My Musings on Mere Christianity (Part 4): C.S. Lewis on Begetting
Last Friday, I was not able to post another installment of the series, since I had to serve for a college retreat. Two Fridays ago, I blogged about C.S. Lewis and looking forward to heaven (See it here). Today, I’ll be blogging about the meaning of begetting.
We are familiar of this word (or the word begotten) because of John 3:16 (NASB):
16For God so loved the world, that He gave His only begotten Son, that whoever believes in Him shall not perish, but have eternal life. (Emphasis added)
I really did not know the meaning of the word begotten until I read Mere Christianity. Lewis writes that what gives us greatest shock is that by attaching ourselves to Christ, we can become Sons of God. But one might ask “Aren’t we Sons of God already? Surely the fatherhood of God is one of the main Christian ideas?” Lewis answers:
Well, in a certain sense, no doubt we are sons of God already. I mean, God has brought us into existence and loves us and looks after us, and in that way is like a father. But when the Bible talks of our “becoming” Sons of God, obviously it must mean something different.1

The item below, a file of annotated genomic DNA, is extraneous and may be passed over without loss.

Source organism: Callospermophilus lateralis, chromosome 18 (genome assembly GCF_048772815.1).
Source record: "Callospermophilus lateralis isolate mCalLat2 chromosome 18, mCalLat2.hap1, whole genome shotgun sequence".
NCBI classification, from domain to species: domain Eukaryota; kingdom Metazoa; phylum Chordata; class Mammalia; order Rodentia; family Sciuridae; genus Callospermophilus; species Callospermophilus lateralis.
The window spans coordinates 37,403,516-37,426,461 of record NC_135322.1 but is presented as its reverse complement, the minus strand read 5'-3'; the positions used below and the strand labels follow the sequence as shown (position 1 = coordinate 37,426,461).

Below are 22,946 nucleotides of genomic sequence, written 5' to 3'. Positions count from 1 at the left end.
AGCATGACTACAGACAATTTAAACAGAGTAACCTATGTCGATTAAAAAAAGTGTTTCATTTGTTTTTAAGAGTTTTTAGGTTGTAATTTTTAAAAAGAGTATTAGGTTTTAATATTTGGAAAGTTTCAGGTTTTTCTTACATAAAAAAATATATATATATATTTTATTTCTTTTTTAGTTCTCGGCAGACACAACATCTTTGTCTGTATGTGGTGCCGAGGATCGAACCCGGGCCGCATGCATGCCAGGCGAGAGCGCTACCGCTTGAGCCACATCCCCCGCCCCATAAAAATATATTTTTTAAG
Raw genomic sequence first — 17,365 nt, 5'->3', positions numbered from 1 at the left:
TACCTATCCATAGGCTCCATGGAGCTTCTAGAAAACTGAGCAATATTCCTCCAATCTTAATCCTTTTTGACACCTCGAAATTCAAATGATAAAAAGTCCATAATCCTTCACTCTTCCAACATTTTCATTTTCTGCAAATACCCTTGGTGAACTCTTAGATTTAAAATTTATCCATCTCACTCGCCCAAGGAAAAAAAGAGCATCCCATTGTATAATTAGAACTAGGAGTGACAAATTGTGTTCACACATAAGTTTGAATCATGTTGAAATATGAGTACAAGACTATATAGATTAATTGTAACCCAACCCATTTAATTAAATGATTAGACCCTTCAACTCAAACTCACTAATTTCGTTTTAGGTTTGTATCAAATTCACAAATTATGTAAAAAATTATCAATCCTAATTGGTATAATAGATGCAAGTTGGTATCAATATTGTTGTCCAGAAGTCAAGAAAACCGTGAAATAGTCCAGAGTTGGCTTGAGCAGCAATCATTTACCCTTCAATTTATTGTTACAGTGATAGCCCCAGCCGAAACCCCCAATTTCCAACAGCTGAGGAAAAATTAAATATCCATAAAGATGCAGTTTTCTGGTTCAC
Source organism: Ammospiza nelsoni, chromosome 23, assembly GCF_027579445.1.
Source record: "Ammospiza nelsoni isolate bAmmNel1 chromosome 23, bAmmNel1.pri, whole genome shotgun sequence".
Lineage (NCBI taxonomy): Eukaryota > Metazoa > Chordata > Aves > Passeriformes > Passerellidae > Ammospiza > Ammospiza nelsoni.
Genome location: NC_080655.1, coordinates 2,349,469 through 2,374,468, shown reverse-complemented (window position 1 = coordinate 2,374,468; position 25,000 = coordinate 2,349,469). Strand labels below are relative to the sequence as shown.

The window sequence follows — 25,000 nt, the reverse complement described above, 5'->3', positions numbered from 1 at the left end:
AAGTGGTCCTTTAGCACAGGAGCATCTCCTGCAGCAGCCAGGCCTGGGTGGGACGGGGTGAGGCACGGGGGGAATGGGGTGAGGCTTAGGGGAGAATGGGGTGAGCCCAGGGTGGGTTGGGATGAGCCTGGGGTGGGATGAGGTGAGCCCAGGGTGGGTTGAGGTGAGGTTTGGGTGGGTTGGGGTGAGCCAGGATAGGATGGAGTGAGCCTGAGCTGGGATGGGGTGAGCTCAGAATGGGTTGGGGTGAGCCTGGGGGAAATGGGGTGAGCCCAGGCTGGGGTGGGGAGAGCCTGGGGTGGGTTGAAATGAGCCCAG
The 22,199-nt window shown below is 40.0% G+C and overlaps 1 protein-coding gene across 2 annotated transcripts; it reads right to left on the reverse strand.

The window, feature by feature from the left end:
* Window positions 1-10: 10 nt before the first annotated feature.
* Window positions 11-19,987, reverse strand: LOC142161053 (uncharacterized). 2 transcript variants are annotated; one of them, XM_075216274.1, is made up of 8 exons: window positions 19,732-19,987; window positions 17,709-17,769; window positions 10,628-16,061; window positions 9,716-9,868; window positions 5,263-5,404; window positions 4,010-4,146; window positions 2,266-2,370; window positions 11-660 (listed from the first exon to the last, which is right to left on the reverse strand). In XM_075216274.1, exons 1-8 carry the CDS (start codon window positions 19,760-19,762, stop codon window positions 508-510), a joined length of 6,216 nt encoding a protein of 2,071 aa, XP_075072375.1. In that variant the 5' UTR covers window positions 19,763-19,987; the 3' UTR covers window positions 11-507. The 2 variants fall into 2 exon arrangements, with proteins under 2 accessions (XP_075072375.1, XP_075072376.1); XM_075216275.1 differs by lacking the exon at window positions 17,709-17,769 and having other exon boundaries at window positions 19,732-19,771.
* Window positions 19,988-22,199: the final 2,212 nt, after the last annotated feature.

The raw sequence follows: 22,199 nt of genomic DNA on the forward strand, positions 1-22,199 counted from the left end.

Lewis later clarifies that “we are not thinking of the Virgin Birth.” Instead, “we are thinking about something that happened before Nature was created at all, before time began. “Before all worlds” Christ is begotten, not created.” Finally, he discusses the word (or words):
We don’t use the words begetting or begotten much in modern English, but everyone still know what they mean. To beget is to become the father of: to create is to make.2
At first, it seems they’re just the same. But here’s the difference:
When you beget, you beget something of the same kind as yourself. A man begets human babies, a beaver begets little beavers and a bird begets eggs which turn into little birds. But when you make, you make something of a different kind from yourself. A bird makes a nest, a beaver builds a dam, a man makes a wireless set—or he may make something more like himself than a wireless set: say, a statue. If he is a clever enough carver he may make a statue which is very like a man indeed. But, of course, it is not a real man; it only looks like one. It cannot breathe or think. It is not alive.2
So that’s the difference! When one begets, he can only begets something of the same kind as himself. When one creates, he makes something of a different kind. So Lewis adds:
What God begets is God; just as what man begets is man. What God creates is not God; just as what man makes is not man. That is why men are not Sons of God in the sense that Christ is. They may be like God in certain ways, but they are not things of the same kind. They are more like statues or pictures of God.3
Now I know what the word begotten means. And now I know why other translations of John 3:16 where the word begotten is omitted, is considered weak.
1C.S. Lewis, Mere Christianity (New York, NY: Walker and Company, 1987), 241.
2C.S. Lewis, Mere Christianity, 242.
3C.S. Lewis, Mere Christianity, 242-243.